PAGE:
The article originally appeared on nj.com.
A newly expanded health center will focus on decreasing the city's infant mortality rate and improving women's health, officials who gathered its ribbon cutting ceremony said Thursday.
Councilman Anibal Ramos Jr. joined U.S. Reps. Albio Sires and Donald Payne Jr., Councilman-at-large Luis Quintana and others to cut a ribbon at the newly expanded Newark Community Health Centers.
"Seventy-one percent of (Newark) children live in low-income families," Pamela Clarke, the Newark Community Health Centers' President and CEO, said in a phone interview.
"Women are often at the forefront of healthcare in their homes. They are the ones leading their families in terms of healthcare, and they are the ones having children in these conditions. (So we) are really targeting women in the community."
The NCHC celebrated its grand reopening Thursday after a $12 million renovation of the North Ward facility. The NCHC, which opened in 1986 and operates seven locations around Essex County, is a federally qualified health center. It offers a sliding fee scale based on income, free pregnancy testing, reduced rate prescriptions, and programs to treat undocumented city residents.
"We treat all people, with or without insurance, regardless of their ability to pay," Clarke said.
The facility's expansion was funded by a federal grant allocated under the Affordable Care Act. Newark Councilman Anibal Ramos said he has been working with the facility on its expansion since the city gifted a piece of property on Broadway to the NCHC to operate a "state-of-the-art" health center.
"It's one of the most modern medical facilities I've seen," Ramos said in an interview.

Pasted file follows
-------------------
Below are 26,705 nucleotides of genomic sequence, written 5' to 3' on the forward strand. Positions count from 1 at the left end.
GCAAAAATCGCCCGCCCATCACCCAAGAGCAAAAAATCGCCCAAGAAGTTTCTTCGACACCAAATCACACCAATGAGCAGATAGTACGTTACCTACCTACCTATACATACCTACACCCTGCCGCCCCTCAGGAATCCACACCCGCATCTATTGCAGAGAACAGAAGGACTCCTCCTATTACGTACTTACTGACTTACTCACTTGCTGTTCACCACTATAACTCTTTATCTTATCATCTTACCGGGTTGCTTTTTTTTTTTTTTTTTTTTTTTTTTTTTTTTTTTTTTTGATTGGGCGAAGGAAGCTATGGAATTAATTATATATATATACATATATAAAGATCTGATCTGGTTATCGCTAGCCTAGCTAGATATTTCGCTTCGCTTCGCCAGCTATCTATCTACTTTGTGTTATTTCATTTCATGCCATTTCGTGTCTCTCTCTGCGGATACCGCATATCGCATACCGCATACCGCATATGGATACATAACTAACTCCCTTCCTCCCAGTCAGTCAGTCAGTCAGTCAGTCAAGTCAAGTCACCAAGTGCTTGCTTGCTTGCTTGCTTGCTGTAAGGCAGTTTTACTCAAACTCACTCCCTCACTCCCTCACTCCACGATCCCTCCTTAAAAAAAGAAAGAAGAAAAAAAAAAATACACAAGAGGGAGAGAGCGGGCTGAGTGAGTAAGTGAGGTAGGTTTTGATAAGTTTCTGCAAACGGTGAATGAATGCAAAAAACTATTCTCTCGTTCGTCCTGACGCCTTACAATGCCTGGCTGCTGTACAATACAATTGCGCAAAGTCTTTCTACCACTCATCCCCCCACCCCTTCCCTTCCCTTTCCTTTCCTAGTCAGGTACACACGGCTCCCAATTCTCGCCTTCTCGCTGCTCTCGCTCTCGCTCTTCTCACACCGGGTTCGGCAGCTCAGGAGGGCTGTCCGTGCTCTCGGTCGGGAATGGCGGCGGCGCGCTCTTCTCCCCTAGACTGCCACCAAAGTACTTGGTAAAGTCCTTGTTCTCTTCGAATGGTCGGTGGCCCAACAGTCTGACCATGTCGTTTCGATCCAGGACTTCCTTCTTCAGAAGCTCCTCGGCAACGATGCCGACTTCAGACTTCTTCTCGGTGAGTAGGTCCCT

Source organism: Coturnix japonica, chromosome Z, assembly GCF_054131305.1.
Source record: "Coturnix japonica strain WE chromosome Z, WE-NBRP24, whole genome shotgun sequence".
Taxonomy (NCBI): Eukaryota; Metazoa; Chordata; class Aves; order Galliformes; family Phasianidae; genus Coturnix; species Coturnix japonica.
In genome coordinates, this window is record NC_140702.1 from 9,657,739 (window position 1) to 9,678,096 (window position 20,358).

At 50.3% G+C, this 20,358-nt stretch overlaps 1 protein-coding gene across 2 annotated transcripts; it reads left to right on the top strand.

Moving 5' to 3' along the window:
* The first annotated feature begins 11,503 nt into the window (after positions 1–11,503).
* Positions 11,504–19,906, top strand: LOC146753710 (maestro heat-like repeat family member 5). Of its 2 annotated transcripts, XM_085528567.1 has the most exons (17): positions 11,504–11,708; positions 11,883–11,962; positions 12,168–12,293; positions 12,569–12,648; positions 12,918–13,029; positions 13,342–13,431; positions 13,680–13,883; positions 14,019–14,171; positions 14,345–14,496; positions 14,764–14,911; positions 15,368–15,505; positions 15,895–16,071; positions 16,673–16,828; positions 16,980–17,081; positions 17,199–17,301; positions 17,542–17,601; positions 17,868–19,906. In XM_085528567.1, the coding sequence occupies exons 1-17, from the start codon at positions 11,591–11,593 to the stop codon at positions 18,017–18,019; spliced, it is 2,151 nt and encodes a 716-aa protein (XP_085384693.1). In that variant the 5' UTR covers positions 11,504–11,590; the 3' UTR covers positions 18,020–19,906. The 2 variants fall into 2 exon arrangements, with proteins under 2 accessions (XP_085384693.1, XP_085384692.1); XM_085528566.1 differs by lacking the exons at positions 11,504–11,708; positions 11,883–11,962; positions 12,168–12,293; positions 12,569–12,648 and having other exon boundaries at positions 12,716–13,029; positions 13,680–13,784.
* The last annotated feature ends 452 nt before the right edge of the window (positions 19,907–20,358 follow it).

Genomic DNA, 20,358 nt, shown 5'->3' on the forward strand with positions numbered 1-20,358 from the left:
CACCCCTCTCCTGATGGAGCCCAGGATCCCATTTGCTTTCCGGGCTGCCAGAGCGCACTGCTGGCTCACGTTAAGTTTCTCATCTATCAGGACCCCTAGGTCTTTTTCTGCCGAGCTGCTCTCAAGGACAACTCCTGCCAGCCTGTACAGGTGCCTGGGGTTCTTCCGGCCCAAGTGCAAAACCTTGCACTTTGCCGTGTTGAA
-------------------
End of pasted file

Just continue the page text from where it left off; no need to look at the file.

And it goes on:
"Outreach is very important in a city like Newark, that has a shortage of primary care physicians...(Now) we are putting together an open house to (introduce) community leaders to the facility."
Thanks to the renovation, the center – which is dubbed a "one-stop shop" and includes doctor's offices, dentists, pediatricians, OBGYNs, and mental health facilities – has grown from eight exams rooms to 24. It is also increasing its capacity threefold, up to about 65,000 patients a year.
Officials said the facility should help combat common health problems among children and adults in Newark.
"Even in the 21st Century, health disparities are stark, especially in African-American communities, where life expectancies are lower and infant mortality rates are higher than among white Americans," Congressman Donald Payne, who attended the ribbon cutting, said in a statement.
"Newark Community Health Centers has demonstrated the success of engaging with our community to get people the affordable, quality, and timely care they need to live healthy lives. It is a testament to how important and powerful preventive care really is."
Jessica Mazzola may be reached at email@example.com. Follow her on Twitter @JessMazzola. Find NJ.com on Facebook.